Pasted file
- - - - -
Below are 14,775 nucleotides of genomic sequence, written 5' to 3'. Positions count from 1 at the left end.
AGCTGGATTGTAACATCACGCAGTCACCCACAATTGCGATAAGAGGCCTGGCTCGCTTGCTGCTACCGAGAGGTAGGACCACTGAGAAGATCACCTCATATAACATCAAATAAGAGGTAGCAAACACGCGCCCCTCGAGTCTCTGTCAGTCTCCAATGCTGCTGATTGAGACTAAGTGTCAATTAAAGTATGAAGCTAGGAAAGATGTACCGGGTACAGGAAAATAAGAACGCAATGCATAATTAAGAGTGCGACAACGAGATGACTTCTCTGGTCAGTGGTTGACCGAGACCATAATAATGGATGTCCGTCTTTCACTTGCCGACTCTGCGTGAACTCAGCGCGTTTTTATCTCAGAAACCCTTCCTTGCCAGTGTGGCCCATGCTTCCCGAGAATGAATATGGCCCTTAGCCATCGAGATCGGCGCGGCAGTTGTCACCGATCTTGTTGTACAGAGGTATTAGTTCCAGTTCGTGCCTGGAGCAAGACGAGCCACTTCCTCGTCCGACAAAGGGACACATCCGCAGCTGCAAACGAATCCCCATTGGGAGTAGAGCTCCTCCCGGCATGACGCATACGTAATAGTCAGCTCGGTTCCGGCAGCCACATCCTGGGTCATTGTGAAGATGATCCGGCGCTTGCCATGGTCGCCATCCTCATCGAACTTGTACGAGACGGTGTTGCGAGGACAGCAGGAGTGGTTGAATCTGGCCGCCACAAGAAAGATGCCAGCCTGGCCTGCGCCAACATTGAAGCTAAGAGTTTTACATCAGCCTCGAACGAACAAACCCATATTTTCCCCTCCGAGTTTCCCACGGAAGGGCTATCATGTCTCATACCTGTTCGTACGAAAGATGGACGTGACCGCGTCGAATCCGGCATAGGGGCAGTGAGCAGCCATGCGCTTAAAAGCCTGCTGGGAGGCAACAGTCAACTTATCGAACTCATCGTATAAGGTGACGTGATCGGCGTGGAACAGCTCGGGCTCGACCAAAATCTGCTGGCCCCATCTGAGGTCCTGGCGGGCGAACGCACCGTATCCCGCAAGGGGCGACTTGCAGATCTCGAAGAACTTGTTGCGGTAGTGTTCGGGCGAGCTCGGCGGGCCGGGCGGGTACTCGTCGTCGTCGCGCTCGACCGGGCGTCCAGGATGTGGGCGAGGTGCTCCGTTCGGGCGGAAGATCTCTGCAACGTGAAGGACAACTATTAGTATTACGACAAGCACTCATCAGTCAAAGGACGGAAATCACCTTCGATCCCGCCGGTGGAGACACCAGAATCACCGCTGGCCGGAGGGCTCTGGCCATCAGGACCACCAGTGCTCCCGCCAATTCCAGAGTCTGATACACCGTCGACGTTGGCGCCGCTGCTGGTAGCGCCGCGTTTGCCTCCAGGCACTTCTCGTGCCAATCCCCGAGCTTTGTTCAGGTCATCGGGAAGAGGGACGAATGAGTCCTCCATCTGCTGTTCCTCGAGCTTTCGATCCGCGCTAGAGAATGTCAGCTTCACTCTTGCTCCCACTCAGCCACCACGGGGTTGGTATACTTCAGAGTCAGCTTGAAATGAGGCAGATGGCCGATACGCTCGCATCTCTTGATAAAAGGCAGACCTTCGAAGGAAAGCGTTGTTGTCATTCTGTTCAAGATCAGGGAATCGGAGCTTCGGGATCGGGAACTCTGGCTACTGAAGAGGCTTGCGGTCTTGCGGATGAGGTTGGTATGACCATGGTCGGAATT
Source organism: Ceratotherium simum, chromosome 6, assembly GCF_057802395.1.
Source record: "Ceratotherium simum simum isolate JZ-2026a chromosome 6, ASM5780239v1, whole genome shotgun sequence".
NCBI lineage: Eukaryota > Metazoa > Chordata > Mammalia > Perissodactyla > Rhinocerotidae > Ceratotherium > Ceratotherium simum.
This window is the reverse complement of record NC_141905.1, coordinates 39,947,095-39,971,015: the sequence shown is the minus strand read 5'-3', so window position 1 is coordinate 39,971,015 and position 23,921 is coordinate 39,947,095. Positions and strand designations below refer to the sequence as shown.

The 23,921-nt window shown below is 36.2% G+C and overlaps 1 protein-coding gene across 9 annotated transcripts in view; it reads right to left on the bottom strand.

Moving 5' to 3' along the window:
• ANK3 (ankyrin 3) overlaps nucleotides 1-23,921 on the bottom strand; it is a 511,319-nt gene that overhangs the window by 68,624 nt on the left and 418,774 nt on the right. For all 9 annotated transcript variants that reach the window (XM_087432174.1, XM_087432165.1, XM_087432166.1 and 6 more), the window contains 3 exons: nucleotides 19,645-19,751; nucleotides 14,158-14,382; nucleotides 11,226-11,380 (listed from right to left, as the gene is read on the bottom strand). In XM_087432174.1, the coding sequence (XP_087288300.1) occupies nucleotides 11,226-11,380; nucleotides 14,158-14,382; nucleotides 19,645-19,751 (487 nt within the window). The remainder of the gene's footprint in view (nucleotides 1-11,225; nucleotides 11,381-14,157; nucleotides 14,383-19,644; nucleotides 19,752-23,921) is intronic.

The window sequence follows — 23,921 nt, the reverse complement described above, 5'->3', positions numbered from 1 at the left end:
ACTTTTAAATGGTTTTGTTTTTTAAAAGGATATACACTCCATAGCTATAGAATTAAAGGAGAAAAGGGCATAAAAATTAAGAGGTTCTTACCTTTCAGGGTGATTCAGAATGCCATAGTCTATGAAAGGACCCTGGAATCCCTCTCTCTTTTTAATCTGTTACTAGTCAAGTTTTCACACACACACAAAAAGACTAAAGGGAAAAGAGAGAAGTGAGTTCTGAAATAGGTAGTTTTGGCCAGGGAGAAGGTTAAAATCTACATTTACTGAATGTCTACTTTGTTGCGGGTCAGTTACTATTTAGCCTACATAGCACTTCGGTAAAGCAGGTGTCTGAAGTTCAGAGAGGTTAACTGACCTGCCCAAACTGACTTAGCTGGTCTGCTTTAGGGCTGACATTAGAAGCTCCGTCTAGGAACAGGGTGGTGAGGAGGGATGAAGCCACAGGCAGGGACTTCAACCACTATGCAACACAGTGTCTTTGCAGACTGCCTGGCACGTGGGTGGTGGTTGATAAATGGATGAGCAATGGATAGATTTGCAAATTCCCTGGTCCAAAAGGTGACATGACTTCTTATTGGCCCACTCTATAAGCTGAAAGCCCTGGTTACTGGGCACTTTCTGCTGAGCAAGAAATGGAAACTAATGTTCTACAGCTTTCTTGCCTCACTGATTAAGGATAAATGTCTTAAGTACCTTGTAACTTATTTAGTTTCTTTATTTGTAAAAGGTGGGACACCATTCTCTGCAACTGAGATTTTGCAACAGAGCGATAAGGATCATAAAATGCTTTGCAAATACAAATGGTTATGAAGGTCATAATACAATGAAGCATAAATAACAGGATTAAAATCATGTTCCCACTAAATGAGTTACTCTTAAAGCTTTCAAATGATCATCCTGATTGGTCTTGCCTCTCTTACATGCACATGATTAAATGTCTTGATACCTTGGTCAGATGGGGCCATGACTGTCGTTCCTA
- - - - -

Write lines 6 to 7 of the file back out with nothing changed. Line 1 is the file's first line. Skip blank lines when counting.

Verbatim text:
This window is the reverse complement of record NC_141905.1, coordinates 39,947,095-39,971,015: the sequence shown is the minus strand read 5'-3', so window position 1 is coordinate 39,971,015 and position 23,921 is coordinate 39,947,095. Positions and strand designations below refer to the sequence as shown.

The 23,921-nt window shown below is 36.2% G+C and overlaps 1 protein-coding gene across 9 annotated transcripts in view; it reads right to left on the bottom strand.